As we know most serotonin is made in the gut.  Studies have shown that GDS (Gut-Derived Serotonin) synthesis increases during fasting and functions also in regulating bone formation and blood sugar regulation.




This may be the one area where full on fasting may not be the best thing, at least not until symptoms here are under control and blood sugar is balanced.  In general, fasting reduces plasma norepinephrine and glucose levels which returns back to base-line rates when fasting stops.  But when fasted rats were exposed to psychological stress in one study, norepinephrine and glucose increased more dramatically than their fed buddies.

During fasting insulin drops and glucagon regulates blood sugar by releasing glycogen (stored glucose) back into the bloodstream.  This prevents hypoglycemia.  When glycogen becomes depleted, fat stores will be utilized or amino acids (from protein or muscles) will be converted to glucose via gluconeogenesis.  All of these mechanisms regulate blood glucose.  If glucagon cannot do its job for whatever reason, the body will compensate by releasing catecholamines such as adrenalin in order to stimulate glucose production and restore blood sugar homeostasis.

The COMT enzyme is responsible for breaking down and metabolizing catecholamine neurotransmitters such as dopamine, epinephrine (adrenalin) and norepinephrine.  When these neurotransmitters build up due to a slowed COMT enzyme it can contribute to feelings of intense anxiety and insomnia.  Those who are homozygous for COMT H62H and COMT V158M and are expressing it, need to be aware of this and experiment with different levels of intermittent fasting to see if they can find what works for them.  This is where individuality comes into play and where one size does not fit all.  In my opinion COMT homozygous does not mean you cannot use fasting or intermittent fasting, especially if you are not expressing it, but just that blood sugar regulation and stress coping mechanisms become super important for these individuals.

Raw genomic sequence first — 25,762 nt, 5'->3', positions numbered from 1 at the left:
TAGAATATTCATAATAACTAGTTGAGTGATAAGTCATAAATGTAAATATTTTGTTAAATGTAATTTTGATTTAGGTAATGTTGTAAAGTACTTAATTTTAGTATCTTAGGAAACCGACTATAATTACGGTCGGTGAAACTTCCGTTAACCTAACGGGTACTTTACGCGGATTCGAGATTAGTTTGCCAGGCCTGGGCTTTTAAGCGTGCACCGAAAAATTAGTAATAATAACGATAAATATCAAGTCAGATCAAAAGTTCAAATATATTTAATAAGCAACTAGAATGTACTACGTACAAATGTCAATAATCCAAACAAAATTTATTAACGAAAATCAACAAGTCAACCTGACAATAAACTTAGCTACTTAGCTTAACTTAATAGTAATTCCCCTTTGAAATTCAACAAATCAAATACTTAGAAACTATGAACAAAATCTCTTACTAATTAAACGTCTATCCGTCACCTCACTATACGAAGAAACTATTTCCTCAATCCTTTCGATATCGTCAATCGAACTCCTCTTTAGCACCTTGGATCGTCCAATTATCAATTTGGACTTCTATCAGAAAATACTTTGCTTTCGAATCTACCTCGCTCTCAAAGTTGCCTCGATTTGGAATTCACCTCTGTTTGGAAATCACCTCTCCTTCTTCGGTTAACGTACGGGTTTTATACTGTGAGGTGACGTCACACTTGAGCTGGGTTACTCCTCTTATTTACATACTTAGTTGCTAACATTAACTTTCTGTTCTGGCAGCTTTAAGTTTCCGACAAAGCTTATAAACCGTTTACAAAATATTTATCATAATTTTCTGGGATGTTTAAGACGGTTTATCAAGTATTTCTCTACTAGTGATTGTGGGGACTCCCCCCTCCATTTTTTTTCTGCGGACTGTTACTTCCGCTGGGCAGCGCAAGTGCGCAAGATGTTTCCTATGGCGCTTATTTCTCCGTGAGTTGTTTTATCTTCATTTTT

Fasting has a tremendous role in gene regulation by down-regulating the expression of many inflammatory and disease causing genes such as the obesity gene (ob).




HDC (Histadine Decarboxylase) activity is very low after prolonged fasting.  This may explain why those with inflammatory conditions such as arthritis and eczema experience improvement in their conditions with fasting.  Fasting may also prevent mast cell de-granulation and histamine release.




The Gut Circadian Rhythm is most active between 10am to 4pm.  That’s usually the times I suggest to eat when recommending intermittent fasting.  The biggest meal should be around lunch time because this is where the gut hormones (incretins such as GLP-1 and CCK) are the most active.  If you eat a big meal later at night at traditional dinner times, you will release gut hormones at a time when they are not really that active, and you may end up with a deficiency in these hormones when you do need them most.

High histamine levels are associated with increased gut permeability (leaky gut) and food intolerances.  We’ve just mentioned how fasting can reduce histamine levels and can thus deduce it will benefit those with gut problems significantly.  Apart from reduced histamine, fasting or intermittent fasting will also rest the digestive system.  This ‘resting’ phase is very important for the Migrating Motor Complex (MMC) to function properly.  The MMC is waves of electrical activity that move through the intestines in a regular cycle, moving bacteria and debris from the small intestine down to the large intestine in between meals or during fasting.  This MMC does not work when you are eating, so if you graze all day long you loose the ability to clear toxins from the small intestine effectively and increase the risk of developing conditions such as SIBO (Small Intestinal Bacterial Overgrowth).